Share: 
SALTWATER PORTRAIT

Ronald Newswanger: Diving the depths at Indian River Inlet

Underwater observer, adventurer lives life to the fullest
November 6, 2018

Ronald Newswanger has gone to the deep, dark places most people try to avoid.

For 25 years, he has donned wetsuit and scuba gear to plunge into the dangerous currents where Indian River Bay meets the Atlantic Ocean.

“About 90 percent of my dives are done in the middle of the night,” he said. “Less traffic and less people fishing, so I have less chance of being hooked. People get real surprised when they try to reel me in!”

While Indian River Inlet is known for harsh weather conditions and swift tidal currents, Ronald said his early-morning dives at high slack tide are very peaceful.

“I’m as comfortable down there as someone sitting on their couch watching TV,” he said. “Though I’ve had times when I’m holding on and climbing the rocks for dear life.”

He and wife Lindy of Brickerville, Pa., have vacationed at Delaware Seashore State Park campground for about 30 years, coming down every few weeks to camp in a spot where they have made many friends.

Newswanger said initially, he and his family would anchor up at the sandbar on a friend’s pontoon boat to fish, snorkel and look for shells. Then, the friend called to say he bought scuba gear at a yard sale.

“I told him you have to be certified to dive,” Newswanger said. So, they signed up for lessons. “That’s how it all started.”

As a kid, Newswanger was fascinated by TV shows “Flipper” and “Voyage to the Bottom of the Sea.” He scoured the Sears catalog, captivated by dive gear, spears and compression tanks.

Newswanger’s first dives were to catch fish for his 55-gallon tank. Then, he began spearfishing.

“I feel more like a hunter than a fisherman,” he said.

Newswanger uses a speargun, pole spear or 5-foot aluminum pole with a rubber sling to shoot his fish. At times, visibility is only 18 inches.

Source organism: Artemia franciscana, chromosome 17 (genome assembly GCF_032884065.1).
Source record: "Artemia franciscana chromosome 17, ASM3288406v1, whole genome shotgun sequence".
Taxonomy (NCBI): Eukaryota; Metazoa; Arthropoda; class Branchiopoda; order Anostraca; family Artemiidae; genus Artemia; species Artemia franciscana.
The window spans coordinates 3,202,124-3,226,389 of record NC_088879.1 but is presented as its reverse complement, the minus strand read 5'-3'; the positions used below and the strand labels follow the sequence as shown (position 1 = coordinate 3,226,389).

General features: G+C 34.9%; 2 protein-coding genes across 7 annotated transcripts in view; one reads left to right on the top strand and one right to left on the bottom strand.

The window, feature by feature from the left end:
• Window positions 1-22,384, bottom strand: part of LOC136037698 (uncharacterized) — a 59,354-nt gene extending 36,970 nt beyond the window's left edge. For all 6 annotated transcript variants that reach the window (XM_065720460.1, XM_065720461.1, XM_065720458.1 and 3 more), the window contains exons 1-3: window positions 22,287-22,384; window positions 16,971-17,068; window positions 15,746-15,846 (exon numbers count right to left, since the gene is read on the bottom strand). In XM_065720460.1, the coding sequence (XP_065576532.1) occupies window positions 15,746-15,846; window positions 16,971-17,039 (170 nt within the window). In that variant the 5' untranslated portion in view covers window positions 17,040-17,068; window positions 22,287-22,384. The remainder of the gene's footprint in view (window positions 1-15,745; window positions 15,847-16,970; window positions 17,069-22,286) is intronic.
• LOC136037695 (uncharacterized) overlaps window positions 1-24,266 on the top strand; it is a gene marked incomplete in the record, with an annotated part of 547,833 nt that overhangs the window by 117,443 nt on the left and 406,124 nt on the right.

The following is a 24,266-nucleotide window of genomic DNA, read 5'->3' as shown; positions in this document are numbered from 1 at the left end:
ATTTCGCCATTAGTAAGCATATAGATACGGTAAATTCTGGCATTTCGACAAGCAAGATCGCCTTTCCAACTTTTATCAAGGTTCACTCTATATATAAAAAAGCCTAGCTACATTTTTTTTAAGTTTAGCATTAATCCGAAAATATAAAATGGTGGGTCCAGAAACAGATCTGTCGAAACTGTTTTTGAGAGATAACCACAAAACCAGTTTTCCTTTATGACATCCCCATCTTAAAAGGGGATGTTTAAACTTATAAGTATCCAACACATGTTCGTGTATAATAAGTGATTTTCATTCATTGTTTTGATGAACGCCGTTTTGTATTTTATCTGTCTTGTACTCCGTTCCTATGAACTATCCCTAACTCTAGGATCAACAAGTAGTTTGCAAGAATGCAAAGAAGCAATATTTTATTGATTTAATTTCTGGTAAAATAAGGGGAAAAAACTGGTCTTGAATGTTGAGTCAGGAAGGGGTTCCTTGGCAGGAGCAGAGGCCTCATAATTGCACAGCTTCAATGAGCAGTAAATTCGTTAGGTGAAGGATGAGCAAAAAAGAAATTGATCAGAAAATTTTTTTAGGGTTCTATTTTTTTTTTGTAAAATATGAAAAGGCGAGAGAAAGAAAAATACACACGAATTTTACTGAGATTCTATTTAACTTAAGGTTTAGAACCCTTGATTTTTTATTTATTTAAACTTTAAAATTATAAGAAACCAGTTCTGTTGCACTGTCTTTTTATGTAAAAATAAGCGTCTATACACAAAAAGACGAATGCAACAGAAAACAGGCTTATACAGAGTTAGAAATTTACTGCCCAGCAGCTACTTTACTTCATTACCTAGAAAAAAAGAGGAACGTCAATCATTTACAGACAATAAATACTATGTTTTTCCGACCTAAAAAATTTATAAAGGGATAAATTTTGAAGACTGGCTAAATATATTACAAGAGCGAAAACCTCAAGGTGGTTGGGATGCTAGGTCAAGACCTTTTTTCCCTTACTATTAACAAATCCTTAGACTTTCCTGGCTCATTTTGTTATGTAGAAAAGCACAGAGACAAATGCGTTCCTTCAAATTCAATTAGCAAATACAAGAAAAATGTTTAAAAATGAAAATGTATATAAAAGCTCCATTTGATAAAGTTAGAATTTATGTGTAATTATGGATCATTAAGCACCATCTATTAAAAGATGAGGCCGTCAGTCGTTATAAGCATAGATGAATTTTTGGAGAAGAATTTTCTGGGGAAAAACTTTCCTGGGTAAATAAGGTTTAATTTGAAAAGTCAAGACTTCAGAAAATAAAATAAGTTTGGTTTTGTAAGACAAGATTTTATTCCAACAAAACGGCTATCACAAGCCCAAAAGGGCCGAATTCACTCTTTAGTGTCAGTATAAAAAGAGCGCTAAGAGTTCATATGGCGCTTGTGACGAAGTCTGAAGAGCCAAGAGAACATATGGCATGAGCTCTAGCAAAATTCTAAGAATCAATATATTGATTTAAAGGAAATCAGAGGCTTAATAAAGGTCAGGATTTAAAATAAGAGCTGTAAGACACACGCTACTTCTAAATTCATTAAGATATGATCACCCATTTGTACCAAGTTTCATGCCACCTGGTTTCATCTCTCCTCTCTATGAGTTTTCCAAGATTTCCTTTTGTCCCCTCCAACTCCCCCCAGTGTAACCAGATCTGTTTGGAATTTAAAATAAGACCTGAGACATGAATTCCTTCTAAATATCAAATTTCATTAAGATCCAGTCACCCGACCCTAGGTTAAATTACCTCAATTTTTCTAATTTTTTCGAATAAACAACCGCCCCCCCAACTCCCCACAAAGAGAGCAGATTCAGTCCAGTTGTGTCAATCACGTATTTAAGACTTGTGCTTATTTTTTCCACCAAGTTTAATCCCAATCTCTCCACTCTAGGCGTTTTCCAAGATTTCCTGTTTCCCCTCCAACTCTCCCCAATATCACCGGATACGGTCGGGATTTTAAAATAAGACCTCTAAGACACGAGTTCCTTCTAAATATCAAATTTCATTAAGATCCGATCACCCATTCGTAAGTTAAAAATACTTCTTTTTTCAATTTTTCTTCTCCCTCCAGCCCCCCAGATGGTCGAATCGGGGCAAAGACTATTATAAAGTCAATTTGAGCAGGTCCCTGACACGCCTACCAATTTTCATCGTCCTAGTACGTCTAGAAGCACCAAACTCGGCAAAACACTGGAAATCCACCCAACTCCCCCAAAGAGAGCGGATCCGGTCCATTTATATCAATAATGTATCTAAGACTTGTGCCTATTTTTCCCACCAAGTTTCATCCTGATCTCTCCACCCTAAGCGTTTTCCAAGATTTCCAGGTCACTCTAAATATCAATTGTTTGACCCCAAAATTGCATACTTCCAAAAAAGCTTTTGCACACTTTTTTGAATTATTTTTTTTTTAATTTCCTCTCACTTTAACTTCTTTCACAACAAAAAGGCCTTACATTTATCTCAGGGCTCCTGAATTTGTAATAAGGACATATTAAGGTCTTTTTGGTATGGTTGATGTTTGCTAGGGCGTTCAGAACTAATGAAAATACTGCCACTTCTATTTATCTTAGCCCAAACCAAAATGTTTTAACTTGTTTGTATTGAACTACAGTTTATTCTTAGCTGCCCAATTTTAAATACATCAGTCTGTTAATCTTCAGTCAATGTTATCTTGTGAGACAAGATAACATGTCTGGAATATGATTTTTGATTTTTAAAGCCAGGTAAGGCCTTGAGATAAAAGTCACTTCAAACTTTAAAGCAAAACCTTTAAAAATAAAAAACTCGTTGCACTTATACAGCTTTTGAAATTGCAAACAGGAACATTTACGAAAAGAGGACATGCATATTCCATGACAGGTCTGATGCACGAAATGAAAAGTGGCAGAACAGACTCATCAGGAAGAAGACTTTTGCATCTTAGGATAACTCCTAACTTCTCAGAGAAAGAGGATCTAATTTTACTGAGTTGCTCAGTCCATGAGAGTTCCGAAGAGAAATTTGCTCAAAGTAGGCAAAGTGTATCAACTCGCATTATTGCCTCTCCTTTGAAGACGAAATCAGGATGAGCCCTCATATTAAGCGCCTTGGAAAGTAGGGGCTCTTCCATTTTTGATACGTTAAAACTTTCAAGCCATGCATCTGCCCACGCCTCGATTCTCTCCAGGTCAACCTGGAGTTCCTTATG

Last year, during a high-visibility dive, Newswanger said, he had one of his coolest underwater experiences.

“I was diving near an old section of bridge, about 50 feet down,” he said. “I could see at least 10 to 12 feet easily, the water was very clear.”

Speargun in hand, Newswanger set out to hunt tautog when a 5-foot sand tiger shark nipped the top of his gun.

“He did a big loop, swam right over my head and was gone,” he said. “I was just sitting there watching some tog swim along a large rock. When I turned my head, I saw a faceful of teeth right in front of me!”

Newswanger said he screamed and jerked his head back.

“I think I scared him as bad as he scared me,” he laughed. “He did a 180 and was gone. After it was over, I sat down there and laughed.”

Newswanger manages to have a bit of fun below depths. His favorite story involves a flounder, a father and son.

“I was diving in the day,” he said. “I speared a flounder and put it on a kid’s fishing line. He tugged it up and didn’t believe I put it on the line. His dad said, ‘There’s a hole in it from being speared!’”

Newswanger said his scariest experience was three years ago when he was diving north of the Inlet, about 35 feet offshore.

“I had four flounder strapped to the stringer on my leg when an 8-foot bull shark came up on my left side like a gray car passing me by.”